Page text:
In the lead-up to the results of the voting, ESPN’s Outside the Lines is presenting a series on the Hall of Fame cases for five controversial candidates: Alex Rodriguez, David Ortiz, Curt Schilling, Roger Clemens and Barry Bonds.
McKernan asked Tim Kurkjian what his voting process was, and if he considers voting for players on a case-by-case basis. Kurkjian said that was indeed the case given how each player’s ties to banned substances is different, and that in his mind, doing it that way is the most balanced way of voting.
“If I just said, look I’m not voting for anyone that has a connection to PEDs, that would be easier,” he said. “But I do care, and I’m kind of trapped in the middle as I so often am.”
Some of the other voters have a more hard-lined stance. Guys like Bonds, A-Rod, Mark McGwire and others will never get a particular writer’s vote simply because they admitted to using PEDs. But Kurkjian said that’s not how he does it.
He also said others should model how he votes.
“I’m not suggesting it’s the right way, because I’m not sure there is a right way,” he said. “I just don’t think I’m wrong in what I’m doing. I’m doing the best I can, and it is a very difficult assignment these days.”
ESPN’s series will conclude on Wednesday with reaction to the results of the hall of fame vote. Tim Kurkjian will be a part of the series.
Colleen Wolfe Tells Pat McAfee Which Teams Get Upset With Her Jokes
“Wolfe said it wasn’t just teams themselves that had taken issue with her past words, but players have also complained in the past.”
Being a public figure or being a high-profile media personality can be a challenge in a way, because sometimes you have to wear a filter and show some restraint in the things you say.
But sometimes things slip through that filter, or what you said didn’t seem so bad in your head, and that leads you to having a tough conversation with your boss.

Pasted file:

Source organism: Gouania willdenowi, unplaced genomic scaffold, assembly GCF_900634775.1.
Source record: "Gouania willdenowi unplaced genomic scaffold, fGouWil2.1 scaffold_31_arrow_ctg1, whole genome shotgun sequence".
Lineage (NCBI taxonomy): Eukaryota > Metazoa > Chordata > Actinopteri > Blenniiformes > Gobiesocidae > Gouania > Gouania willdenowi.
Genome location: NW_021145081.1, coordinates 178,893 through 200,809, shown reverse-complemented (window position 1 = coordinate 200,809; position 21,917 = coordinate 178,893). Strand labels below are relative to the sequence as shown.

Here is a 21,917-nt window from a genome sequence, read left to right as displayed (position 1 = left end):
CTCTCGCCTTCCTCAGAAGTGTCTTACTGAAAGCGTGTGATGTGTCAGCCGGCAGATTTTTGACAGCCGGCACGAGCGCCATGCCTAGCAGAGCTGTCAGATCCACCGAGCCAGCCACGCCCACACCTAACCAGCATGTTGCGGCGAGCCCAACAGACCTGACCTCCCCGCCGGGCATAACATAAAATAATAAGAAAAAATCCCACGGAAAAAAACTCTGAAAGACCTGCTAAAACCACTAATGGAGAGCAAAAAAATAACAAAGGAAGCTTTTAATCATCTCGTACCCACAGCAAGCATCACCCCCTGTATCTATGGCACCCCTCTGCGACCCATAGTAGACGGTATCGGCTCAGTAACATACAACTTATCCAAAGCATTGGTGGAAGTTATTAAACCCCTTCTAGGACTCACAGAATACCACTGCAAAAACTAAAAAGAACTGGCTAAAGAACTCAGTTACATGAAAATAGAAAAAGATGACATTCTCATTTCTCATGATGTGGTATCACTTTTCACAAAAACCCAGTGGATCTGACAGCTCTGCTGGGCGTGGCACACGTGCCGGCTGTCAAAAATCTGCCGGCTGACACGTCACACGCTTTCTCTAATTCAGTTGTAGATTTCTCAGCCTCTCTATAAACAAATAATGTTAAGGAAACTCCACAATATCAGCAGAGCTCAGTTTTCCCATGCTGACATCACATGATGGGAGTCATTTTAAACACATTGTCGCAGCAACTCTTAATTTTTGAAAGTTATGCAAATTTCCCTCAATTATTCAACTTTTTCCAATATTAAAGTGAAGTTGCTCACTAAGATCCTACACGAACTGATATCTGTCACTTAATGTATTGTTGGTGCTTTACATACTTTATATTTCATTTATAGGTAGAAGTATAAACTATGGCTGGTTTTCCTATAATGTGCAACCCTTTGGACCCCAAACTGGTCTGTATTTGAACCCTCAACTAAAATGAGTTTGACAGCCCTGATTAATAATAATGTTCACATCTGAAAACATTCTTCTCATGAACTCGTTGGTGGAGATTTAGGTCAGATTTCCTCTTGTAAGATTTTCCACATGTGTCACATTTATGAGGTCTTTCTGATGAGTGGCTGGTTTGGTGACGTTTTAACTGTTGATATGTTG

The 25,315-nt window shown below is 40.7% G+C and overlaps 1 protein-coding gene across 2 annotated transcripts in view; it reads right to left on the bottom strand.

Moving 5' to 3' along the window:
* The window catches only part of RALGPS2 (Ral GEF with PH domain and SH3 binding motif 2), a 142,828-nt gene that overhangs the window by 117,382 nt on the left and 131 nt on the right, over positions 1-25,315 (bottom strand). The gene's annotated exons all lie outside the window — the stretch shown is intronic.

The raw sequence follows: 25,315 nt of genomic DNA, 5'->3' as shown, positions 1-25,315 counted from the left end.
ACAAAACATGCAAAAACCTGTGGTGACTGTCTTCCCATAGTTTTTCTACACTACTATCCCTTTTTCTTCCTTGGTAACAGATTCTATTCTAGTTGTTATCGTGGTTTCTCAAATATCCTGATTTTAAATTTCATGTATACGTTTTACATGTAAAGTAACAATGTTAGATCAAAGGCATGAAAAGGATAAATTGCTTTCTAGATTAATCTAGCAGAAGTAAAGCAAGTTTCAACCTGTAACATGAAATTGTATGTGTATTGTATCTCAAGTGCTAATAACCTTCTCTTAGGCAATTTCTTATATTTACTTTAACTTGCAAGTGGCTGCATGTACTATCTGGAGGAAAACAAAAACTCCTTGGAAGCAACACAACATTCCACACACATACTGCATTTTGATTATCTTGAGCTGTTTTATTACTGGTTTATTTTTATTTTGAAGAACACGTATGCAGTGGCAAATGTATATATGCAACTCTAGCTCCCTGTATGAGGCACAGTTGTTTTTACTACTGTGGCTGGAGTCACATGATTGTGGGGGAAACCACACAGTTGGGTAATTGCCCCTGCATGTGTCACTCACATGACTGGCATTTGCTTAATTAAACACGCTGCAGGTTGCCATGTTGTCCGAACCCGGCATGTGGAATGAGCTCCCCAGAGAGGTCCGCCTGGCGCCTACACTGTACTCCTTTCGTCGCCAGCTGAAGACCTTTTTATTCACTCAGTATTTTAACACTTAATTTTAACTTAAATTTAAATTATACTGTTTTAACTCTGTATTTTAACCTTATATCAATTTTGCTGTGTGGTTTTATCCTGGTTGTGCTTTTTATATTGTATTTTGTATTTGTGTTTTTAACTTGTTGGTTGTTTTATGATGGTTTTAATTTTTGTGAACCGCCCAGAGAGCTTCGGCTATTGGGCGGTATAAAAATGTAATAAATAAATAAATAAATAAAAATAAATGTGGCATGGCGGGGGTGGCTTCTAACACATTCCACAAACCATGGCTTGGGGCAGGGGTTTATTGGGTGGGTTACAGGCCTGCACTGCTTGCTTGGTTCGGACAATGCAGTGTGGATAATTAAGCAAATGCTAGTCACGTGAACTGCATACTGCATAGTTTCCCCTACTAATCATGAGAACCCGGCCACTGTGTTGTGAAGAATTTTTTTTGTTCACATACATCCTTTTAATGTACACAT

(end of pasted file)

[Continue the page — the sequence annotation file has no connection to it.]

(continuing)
NFL Network’s Colleen Wolfe is no different. Appearing on The Pat McAfee Show on Wednesday, Wolfe opened up about the couple times comments she’s made later led to her having to talk with management.
“I’ve gotten called to the principal’s office a couple times, and it’s from teams complaining about thigs I’ve said,” she said. “I’m not a stranger to that at all.”
She went on to talk about how the Jacksonville Jaguars and the Tennessee Titans in particular took issue with various comments or jokes made on-air. One joke about the Titans, where she said Tennessee was no longer needed in the postseason following a wild card playoff win over the New England Patriots, didn’t sit well with folks within the organization.
Wolfe said it wasn’t just teams themselves that had taken issue with her past words, but players have also complained in the past. It’s something she didn’t expect.
“I’m surprised by the sensitivity level of players, because I’m sure that they hear this all the time on Twitter,” she said. “So if I’m saying something, I don’t know why they get so upset about it.”
“Why are you so upset about this?” she added. “I say disrespectful things all the time.”
McAfee noted that it is a bit different for her because she does work for the NFL, but at the same time there should be some freedom to take shots.
“There has to be a fine balance there,” he said. “You have to do your job as well.”